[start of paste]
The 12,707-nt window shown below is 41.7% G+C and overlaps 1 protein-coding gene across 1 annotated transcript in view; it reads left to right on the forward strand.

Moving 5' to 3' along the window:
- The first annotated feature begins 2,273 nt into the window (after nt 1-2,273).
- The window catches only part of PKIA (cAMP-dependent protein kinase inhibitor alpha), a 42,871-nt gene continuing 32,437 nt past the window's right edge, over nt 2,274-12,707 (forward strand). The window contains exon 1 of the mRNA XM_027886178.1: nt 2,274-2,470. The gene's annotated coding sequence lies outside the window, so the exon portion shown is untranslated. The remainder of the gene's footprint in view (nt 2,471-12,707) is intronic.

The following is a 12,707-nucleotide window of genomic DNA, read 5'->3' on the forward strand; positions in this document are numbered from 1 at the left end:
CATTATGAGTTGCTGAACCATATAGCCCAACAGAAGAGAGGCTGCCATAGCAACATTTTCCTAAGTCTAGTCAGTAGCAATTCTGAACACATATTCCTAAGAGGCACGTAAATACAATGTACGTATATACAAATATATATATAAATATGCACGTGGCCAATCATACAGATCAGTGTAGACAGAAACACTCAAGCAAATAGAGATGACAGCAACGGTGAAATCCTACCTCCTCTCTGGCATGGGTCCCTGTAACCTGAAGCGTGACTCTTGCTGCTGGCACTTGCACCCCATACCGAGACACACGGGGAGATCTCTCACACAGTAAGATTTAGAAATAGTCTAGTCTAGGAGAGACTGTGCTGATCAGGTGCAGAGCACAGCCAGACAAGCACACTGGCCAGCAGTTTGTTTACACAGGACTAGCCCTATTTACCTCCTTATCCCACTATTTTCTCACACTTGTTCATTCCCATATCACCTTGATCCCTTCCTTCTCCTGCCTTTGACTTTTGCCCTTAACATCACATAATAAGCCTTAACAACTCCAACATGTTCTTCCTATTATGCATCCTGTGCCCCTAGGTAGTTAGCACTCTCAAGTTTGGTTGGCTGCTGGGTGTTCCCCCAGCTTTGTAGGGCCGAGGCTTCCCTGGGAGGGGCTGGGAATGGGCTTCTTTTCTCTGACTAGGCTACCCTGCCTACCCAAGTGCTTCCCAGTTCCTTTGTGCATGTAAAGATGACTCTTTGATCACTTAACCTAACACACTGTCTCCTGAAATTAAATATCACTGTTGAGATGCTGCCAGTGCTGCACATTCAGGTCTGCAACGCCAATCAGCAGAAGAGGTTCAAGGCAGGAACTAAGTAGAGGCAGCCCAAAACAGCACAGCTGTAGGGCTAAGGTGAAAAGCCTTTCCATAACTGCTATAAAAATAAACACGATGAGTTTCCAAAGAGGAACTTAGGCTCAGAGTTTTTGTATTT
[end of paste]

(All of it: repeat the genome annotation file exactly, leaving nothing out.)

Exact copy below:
The 12,707-nt window shown below is 41.7% G+C and overlaps 1 protein-coding gene across 1 annotated transcript in view; it reads left to right on the forward strand.

Moving 5' to 3' along the window:
- The first annotated feature begins 2,273 nt into the window (after nt 1-2,273).
- The window catches only part of PKIA (cAMP-dependent protein kinase inhibitor alpha), a 42,871-nt gene continuing 32,437 nt past the window's right edge, over nt 2,274-12,707 (forward strand). The window contains exon 1 of the mRNA XM_027886178.1: nt 2,274-2,470. The gene's annotated coding sequence lies outside the window, so the exon portion shown is untranslated. The remainder of the gene's footprint in view (nt 2,471-12,707) is intronic.

The following is a 12,707-nucleotide window of genomic DNA, read 5'->3' on the forward strand; positions in this document are numbered from 1 at the left end:
CATTATGAGTTGCTGAACCATATAGCCCAACAGAAGAGAGGCTGCCATAGCAACATTTTCCTAAGTCTAGTCAGTAGCAATTCTGAACACATATTCCTAAGAGGCACGTAAATACAATGTACGTATATACAAATATATATATAAATATGCACGTGGCCAATCATACAGATCAGTGTAGACAGAAACACTCAAGCAAATAGAGATGACAGCAACGGTGAAATCCTACCTCCTCTCTGGCATGGGTCCCTGTAACCTGAAGCGTGACTCTTGCTGCTGGCACTTGCACCCCATACCGAGACACACGGGGAGATCTCTCACACAGTAAGATTTAGAAATAGTCTAGTCTAGGAGAGACTGTGCTGATCAGGTGCAGAGCACAGCCAGACAAGCACACTGGCCAGCAGTTTGTTTACACAGGACTAGCCCTATTTACCTCCTTATCCCACTATTTTCTCACACTTGTTCATTCCCATATCACCTTGATCCCTTCCTTCTCCTGCCTTTGACTTTTGCCCTTAACATCACATAATAAGCCTTAACAACTCCAACATGTTCTTCCTATTATGCATCCTGTGCCCCTAGGTAGTTAGCACTCTCAAGTTTGGTTGGCTGCTGGGTGTTCCCCCAGCTTTGTAGGGCCGAGGCTTCCCTGGGAGGGGCTGGGAATGGGCTTCTTTTCTCTGACTAGGCTACCCTGCCTACCCAAGTGCTTCCCAGTTCCTTTGTGCATGTAAAGATGACTCTTTGATCACTTAACCTAACACACTGTCTCCTGAAATTAAATATCACTGTTGAGATGCTGCCAGTGCTGCACATTCAGGTCTGCAACGCCAATCAGCAGAAGAGGTTCAAGGCAGGAACTAAGTAGAGGCAGCCCAAAACAGCACAGCTGTAGGGCTAAGGTGAAAAGCCTTTCCATAACTGCTATAAAAATAAACACGATGAGTTTCCAAAGAGGAACTTAGGCTCAGAGTTTTTGTATTT